Does a regular diner reach the same conclusion about a restaurant as a food pro, who may get special treatment if recognised?* Emma Sturgess and olive reader Matt Robinson compare notes on this new Catalan restaurant
Looking for places to eat in Manchester? Read our review of Tast restaurant in Manchester.
About TAST, Manchester
Tast opened in July on Manchester’s King Street, declaring itself to be the ‘taste of Catalonia’. With space for 120 covers across three dining areas (the private Enxaneta on the second floor, main dining room Folre, and Pinya bar), the décor is slick but understated, with plenty of natural light. Executive chef Paco Pérez, who holds five Michelin stars across seven restaurants around the world, is behind the menu, which starts with three types of bread and tomato, cheese and charcuterie (learn how to make charcuterie with our easy guide), and canapé-like tramuntanades, including toasted cheese and truffle sandwiches (discover our best cheese toastie recipes here).
‘Tastets’ are similar in size to tapas, and beg to be matched with the all-Spanish wine list, Catalan gins and out-there cocktails (try vodka with apple, black garlic and basil oil). Order a couple of tastets each – whether Iberian ham or roasted chicken croquettes, or plates from the ‘garden’, ‘sea’ or ‘mountain’ – then move on to shared rice platters, or the likes of Iberian pork presa and bone-in sirloin steak cooked in a charcoal oven. Can’t decide? Let Paco choose, with a £40 menu of his favourites.
Emma Sturgess is a journalist and restaurant critic based near Manchester who writes for The Good Food Guide and SquareMeal. She loves anything with butter in it. Follow Emma on Twitter at @emmasturgess.
Catalonia and Manchester have long shared a spirit of independence; now Tast has arrived, they’ve got tomato bread in common, too. High expectations accompanied Tast’s recent launch in a King Street spot where previous restaurants have failed. High-end cheffery (overseen by the much-garlanded Paco Pérez) and backing from Manchester City FC manager Pep Guardiola is all highly promising, but it puts Tast under an obligation to hurry up and make an impression. That might be why the service was so hurriedly frenetic. Staff don’t lack knowledge, especially when it comes to regional sausages and wines, but we were hard pressed to relax amid what felt like constant visits. *I wasn’t recognised.
No modern Spanish chef would eschew the opportunity to fool the eye and flirt with the senses. East’s most distinctive dish is a tiny foie gras ‘duck’in donut’ coated in white chocolate and dusted with raspberry powder. It was silky but farmyardy, cold but sweet – once is probably enough. By contrast, I could eat the classy, oozing Iberian ham croquetas, foot-long tomato bread with olive oil poured at the table, or king crab topped with a foamy take on gazpacho all day. Rice dishes, cooked in shallow metal trays for two to share, sound seductive, but we regretted skimping on a rather polite vegetarian option (the seafood version, which looked fabulous at the table next door, is just short of £30), which came topped with florets of plainly cooked cauliflower and broccoli. To finish, crema catalana had a rich, true dairy flavour, but was grainy and almost impossibly deep-filled. A pineapple shell stuffed with perky pineapple, mango and toffee was much better.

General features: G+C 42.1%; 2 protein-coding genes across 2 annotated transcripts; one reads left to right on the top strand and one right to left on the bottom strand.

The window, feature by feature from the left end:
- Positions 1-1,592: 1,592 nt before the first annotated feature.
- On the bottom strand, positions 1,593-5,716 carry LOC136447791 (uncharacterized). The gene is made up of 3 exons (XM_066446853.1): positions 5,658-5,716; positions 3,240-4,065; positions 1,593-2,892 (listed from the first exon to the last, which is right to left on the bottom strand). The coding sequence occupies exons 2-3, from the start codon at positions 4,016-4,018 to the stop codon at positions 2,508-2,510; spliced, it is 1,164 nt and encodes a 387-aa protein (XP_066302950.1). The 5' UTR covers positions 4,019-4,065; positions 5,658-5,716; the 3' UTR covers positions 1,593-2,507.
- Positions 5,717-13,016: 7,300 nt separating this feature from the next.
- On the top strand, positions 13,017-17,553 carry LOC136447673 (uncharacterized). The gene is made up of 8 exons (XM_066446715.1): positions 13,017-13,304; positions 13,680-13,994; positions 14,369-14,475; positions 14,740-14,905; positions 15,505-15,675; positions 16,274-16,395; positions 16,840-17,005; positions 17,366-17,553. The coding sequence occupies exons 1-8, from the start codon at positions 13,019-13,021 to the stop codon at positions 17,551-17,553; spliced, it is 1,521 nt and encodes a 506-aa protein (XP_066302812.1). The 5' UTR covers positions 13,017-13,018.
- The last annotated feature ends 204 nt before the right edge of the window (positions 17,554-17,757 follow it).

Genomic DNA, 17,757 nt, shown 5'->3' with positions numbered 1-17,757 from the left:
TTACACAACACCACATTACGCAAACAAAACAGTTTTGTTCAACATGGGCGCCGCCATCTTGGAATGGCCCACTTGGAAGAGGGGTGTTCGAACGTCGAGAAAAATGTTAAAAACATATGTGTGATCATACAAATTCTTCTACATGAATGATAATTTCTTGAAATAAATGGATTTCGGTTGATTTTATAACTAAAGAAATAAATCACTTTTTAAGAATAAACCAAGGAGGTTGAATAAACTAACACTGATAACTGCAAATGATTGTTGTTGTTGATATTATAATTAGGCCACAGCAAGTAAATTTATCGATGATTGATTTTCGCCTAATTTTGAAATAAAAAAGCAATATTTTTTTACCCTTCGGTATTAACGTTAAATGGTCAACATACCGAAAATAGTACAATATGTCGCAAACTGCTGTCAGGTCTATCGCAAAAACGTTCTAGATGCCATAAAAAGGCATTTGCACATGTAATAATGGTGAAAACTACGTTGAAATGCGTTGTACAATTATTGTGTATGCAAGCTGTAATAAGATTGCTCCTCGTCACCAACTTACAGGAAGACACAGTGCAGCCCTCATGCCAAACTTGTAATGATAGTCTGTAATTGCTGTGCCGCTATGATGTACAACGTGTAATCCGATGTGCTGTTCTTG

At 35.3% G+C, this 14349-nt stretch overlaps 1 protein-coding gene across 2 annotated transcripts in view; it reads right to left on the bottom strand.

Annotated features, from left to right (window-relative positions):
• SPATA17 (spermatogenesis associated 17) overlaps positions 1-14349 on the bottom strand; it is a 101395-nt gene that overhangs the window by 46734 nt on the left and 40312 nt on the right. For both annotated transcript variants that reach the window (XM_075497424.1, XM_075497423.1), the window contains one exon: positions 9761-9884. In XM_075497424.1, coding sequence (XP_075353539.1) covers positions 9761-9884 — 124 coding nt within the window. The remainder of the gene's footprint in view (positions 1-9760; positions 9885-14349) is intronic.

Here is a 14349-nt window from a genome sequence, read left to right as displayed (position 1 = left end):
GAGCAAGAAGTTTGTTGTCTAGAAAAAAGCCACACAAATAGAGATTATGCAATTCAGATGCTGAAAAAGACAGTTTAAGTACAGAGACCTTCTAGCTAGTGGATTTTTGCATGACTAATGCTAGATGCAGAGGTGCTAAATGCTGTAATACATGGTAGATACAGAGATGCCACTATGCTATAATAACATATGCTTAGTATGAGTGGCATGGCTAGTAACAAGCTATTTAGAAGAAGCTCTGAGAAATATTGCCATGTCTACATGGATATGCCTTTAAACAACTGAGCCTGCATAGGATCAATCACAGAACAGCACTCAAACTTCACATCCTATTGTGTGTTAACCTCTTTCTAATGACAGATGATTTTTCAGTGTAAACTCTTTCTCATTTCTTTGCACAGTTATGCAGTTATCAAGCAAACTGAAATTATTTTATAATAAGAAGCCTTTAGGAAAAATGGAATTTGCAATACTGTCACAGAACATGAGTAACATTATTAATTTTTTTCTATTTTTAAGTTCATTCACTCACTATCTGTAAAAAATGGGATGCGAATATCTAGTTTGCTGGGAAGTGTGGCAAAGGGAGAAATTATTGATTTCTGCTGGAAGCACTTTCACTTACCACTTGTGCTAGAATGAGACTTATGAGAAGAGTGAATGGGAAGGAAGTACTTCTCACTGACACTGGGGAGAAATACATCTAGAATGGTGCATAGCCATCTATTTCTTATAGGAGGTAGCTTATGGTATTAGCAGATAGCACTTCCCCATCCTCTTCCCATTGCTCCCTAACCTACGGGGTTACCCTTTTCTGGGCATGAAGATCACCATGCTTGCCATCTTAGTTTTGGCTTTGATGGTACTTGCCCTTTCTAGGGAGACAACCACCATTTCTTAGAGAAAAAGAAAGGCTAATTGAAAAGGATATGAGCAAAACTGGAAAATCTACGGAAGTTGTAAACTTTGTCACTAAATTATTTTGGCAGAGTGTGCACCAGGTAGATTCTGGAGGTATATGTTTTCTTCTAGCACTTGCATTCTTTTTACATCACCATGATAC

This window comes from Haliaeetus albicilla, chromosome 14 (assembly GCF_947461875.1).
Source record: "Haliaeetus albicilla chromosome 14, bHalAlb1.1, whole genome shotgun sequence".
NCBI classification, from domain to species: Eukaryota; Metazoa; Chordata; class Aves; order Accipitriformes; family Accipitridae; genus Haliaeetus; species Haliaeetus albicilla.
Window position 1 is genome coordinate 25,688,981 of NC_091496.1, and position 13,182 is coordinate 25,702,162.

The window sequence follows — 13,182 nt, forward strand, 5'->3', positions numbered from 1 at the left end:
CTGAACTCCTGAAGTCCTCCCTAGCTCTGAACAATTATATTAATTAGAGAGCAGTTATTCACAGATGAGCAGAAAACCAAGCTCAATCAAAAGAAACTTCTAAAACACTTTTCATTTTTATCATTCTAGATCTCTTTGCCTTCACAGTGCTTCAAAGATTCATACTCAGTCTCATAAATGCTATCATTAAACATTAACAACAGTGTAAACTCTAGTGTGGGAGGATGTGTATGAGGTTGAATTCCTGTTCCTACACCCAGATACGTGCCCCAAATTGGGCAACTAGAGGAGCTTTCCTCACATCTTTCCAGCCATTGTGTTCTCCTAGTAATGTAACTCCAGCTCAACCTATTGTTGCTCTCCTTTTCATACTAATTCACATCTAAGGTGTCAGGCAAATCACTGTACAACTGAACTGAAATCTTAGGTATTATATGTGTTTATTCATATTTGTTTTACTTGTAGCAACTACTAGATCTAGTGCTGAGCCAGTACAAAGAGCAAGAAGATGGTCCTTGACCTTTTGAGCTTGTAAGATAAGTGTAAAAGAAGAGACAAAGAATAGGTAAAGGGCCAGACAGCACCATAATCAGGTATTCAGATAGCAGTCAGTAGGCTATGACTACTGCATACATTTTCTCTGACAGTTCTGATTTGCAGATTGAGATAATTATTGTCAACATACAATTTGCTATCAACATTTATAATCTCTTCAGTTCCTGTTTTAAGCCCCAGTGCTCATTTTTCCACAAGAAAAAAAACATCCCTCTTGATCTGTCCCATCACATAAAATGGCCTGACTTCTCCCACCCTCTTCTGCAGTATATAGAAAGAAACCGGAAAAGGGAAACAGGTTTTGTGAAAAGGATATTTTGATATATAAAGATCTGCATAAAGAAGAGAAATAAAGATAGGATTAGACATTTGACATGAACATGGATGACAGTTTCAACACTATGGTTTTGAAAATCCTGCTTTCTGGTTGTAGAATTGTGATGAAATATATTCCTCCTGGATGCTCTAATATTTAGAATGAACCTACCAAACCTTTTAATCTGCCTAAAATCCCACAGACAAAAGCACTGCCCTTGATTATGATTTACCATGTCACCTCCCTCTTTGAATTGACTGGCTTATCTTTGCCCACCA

THE BOTTOM LINE
A stunner on paper, in real life Tast needs considerably more pep. But while some dishes didn’t deliver, there’s plenty left to try and a beautiful ground-floor bar to enjoy it in. I’ll give it a month to settle and go again; first stop next time, the Catalan cheeseboard and octopus with romescu.
Total bill for two, excluding service: £90.90
Our punter’s TAST, Manchester restaurant review…
A cheery “hola” and big smiles when we arrived set the tone for our evening. You would never know you’re in Manchester, as the place has such an authentic Spanish feel to it. All of the staff were attentive and our waitress guided us through the menu, talking knowledgeably about each dish.
The menu is intended to be a journey through Catalan cuisine and it certainly lived up to expectations. Several of Paco Pérez’s favourite dishes from his famous Miramar restaurant were on offer, and are well worth a try.
Patates d’olot, from the tramuntanades section of the menu, arrived as a mouthful of braised, tender beef cheek with sweet carrot mayo in a crisp potato shell, which oozed flavour once we cracked the exterior. The ‘duck’in donut’ was another surprise – this time, smooth duck liver parfait in a doughnut-shaped casing of white chocolate, with tangy dried raspberry shavings on top. Peculiar on first bite but by the second I enjoyed it. A selection of larger tastets followed. We ordered two seafood dishes – finely shredded king crab, with tomato sauce and basil, and tender monkfish and prawns with saffron mayo. Both came cold, and were incredibly refreshing and bursting with zesty flavours.
This is traditional food with a twist. A wagyu brisket fricandó (a rich Catalan stew) came in a bao bun, with charred asparagus, bauma cheese, sweet cherry tomatoes and peppery rocket. We also tried creamy Iberian ham croquetas, and later lemon sole, the catch of the day, for our mains. Cooked in a charcoal oven, it was tender and fresh. A smooth and citrussy crema catalana rounded off the meal perfectly.
THE BOTTOM LINE
If you’re looking for fine-dining food in a relaxed setting, Tast is a winner. None of the dishes on the menu are particularly expensive, but through sheer volume it’s possible to rack up a big bill.